Not many species evolve backwards, but we learned that kiwi have actually forgotten to fly as a result of having no natural predators. Instead, they forage at ground level, seemingly without a care in the world. Cute but totally useless!

🏅Absolute top number one friend

We met this little pirate in Central Otago, and I’ve never seen Sara fall in love so quickly. He even got out of his cosy bed to wave us off on a frosty morning before the sun had risen. That’s commitment.

🏅Saltiest sea dog

We met this lovely chap on the ferry from Wellington to Picton. He seemed more interested in making friends than exercising. We sympathised.

🏅Most distinguished bicycle attendant

This gentleman caused us to miss part of the vineyard briefing before our bicycle wine tour, but we regret nothing (they all made wine and that’s all we needed to know!).

🏅The aloof botanist

We found this chap enjoying the sun in Wellington’s botanical garden. He tolerated a few strokes, but we could tell he preferred keep his own company.

🏅Smallest bird friends

I just love how penguins hold out their wings while they waddle along. They were also never disheartened by their “two steps forward, one step back” approach to climbing the dunes.

🏅Behind-the-scenes photography award

This award goes to Mario, for exposing how annoying we are when we get distracted halfway through a conversation because we’ve spotted a cat.

Culture 👨‍👩‍👧

Despite being about as far away as it’s possible to get from the UK, we felt right at home in New Zealand. The people are low-key but friendly and kind, and this is the first place we’ve visited since leaving London that has a proper pub culture. We’ve missed ordering at the bar, it’s just so efficient! Some things were quite different from home, though, so in no particular order, below is a list of our miscellaneous cultural observations about NZ.

I mentioned how much we enjoyed going to the pub, but Oli did get upset every single time because there’s no such thing as a standard pint in NZ. Instead, you normally order a glass (small) or a handle (large), and these could be any size. I’m not sure if he’s going to complain more or less when he has to deal with U.S. pints soon…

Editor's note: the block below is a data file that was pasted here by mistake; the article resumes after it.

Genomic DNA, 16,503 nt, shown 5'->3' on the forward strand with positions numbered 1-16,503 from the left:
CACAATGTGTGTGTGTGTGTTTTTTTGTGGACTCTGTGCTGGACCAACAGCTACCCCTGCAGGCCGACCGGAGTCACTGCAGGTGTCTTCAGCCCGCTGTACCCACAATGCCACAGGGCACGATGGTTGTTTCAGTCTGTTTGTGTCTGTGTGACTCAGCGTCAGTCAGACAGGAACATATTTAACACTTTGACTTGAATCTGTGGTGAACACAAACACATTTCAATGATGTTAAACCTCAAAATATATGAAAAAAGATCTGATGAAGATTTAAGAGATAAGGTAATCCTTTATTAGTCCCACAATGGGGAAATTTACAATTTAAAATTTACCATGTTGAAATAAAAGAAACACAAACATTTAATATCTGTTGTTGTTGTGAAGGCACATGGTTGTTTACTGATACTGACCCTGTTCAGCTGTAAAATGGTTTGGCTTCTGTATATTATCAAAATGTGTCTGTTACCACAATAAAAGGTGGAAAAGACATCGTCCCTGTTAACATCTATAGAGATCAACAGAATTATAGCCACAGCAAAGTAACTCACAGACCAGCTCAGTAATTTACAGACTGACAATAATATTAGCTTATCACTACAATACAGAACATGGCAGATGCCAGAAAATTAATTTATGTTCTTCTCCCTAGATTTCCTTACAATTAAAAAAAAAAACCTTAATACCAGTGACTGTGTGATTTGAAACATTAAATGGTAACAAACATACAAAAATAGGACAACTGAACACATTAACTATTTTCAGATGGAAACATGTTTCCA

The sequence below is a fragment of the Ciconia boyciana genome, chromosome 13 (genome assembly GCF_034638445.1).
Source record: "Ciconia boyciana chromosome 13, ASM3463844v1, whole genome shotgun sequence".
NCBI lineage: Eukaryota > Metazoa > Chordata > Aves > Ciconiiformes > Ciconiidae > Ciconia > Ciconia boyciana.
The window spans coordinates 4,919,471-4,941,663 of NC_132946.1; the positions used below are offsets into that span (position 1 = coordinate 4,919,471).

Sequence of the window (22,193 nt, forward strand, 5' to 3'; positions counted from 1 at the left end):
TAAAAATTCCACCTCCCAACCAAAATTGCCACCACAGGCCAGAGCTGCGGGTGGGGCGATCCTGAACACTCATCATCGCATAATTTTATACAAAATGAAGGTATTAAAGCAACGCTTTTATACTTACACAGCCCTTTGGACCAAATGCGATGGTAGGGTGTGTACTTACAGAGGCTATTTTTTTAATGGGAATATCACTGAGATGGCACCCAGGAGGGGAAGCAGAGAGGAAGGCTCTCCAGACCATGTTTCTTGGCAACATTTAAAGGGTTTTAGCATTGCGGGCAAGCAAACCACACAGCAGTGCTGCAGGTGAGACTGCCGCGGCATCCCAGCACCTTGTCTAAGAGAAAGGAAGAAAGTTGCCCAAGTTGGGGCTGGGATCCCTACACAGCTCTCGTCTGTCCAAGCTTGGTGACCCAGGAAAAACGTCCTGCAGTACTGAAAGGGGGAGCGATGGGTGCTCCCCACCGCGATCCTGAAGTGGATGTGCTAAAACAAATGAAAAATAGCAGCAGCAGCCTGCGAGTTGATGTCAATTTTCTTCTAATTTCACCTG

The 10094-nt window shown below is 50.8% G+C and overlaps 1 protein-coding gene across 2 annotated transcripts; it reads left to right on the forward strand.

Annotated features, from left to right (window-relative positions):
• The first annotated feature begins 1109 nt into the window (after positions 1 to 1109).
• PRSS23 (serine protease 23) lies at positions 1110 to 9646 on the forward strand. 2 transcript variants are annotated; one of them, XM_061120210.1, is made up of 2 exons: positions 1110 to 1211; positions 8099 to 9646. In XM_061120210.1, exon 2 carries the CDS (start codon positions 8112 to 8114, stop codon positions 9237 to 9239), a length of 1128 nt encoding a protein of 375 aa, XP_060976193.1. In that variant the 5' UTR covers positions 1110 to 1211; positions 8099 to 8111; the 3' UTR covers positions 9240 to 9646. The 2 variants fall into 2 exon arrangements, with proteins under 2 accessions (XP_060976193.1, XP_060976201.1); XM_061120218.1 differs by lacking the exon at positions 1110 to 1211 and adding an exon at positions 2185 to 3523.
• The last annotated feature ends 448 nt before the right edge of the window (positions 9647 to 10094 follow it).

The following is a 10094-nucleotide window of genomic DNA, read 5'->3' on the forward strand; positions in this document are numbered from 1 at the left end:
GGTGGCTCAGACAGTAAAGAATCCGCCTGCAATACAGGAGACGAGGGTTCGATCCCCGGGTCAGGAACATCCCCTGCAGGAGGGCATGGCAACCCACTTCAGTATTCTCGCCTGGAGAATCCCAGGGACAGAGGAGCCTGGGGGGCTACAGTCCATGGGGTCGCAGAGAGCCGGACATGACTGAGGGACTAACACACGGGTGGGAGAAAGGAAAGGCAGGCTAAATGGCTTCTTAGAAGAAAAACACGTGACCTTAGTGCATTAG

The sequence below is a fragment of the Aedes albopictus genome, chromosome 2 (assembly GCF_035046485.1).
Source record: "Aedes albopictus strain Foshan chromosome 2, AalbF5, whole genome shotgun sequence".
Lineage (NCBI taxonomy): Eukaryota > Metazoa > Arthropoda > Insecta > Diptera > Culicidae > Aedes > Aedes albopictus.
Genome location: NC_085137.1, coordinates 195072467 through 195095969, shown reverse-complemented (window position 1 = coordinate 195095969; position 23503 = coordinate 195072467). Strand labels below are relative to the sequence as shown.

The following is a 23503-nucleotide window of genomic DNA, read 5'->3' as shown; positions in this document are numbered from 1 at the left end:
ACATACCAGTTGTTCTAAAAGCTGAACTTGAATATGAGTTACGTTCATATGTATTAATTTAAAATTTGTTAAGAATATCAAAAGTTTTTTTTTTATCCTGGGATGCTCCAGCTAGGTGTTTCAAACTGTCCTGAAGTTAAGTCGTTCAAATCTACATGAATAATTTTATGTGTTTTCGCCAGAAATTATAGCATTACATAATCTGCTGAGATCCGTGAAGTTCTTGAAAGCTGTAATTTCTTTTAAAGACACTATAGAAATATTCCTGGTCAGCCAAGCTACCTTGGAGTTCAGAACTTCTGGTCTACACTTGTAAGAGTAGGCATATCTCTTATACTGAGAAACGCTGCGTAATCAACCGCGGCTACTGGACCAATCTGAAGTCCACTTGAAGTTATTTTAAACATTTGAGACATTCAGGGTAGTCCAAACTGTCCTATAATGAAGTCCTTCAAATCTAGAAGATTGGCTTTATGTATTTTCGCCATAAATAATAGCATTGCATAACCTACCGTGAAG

You’d better bring your ID if you’re buying vegetables as it seems there’s such a thing in NZ as age-restricted carrots 😂 Ok, ok, I think this might have been a glitch at the self-checkout machine, but it really made us laugh! The staff might not have asked for ID for the carrots in the end, but they were extremely strict about checking when we bought wine…but we’ll take that as a compliment.

Cars are king in NZ. And not just any cars, but the bigger the better, which did seem somewhat at odds with NZ’s eco credentials. This drove us absolutely mad – many places were totally inaccessible without our own wheels and the idea that we would want to rely on walking or public transportation was met with puzzlement more than once. We thought this was really interesting because NZ seemed so similar to Europe in most other respects.

Buses are few and far between, but if you do manage to get on one, then you’ll probably be treated to a free tour guide commentary from the driver. Honestly, we learnt so much from them chatting away on the tannoy as they drove along, pointing out things like local landmarks, notable viewpoints, where we’d find the highest point on the road, braided rivers, interesting wildlife, conservation projects, which small towns have the best pies… NZ bus drivers must be the friendliest anywhere in the world! Well, all except for Brian. But we loved him anyway.

There’s obviously a lot of wildlife to be celebrated in NZ, and we really enjoyed the sheer variety of animal warning signs we saw, often in the most unlikely suburban streets.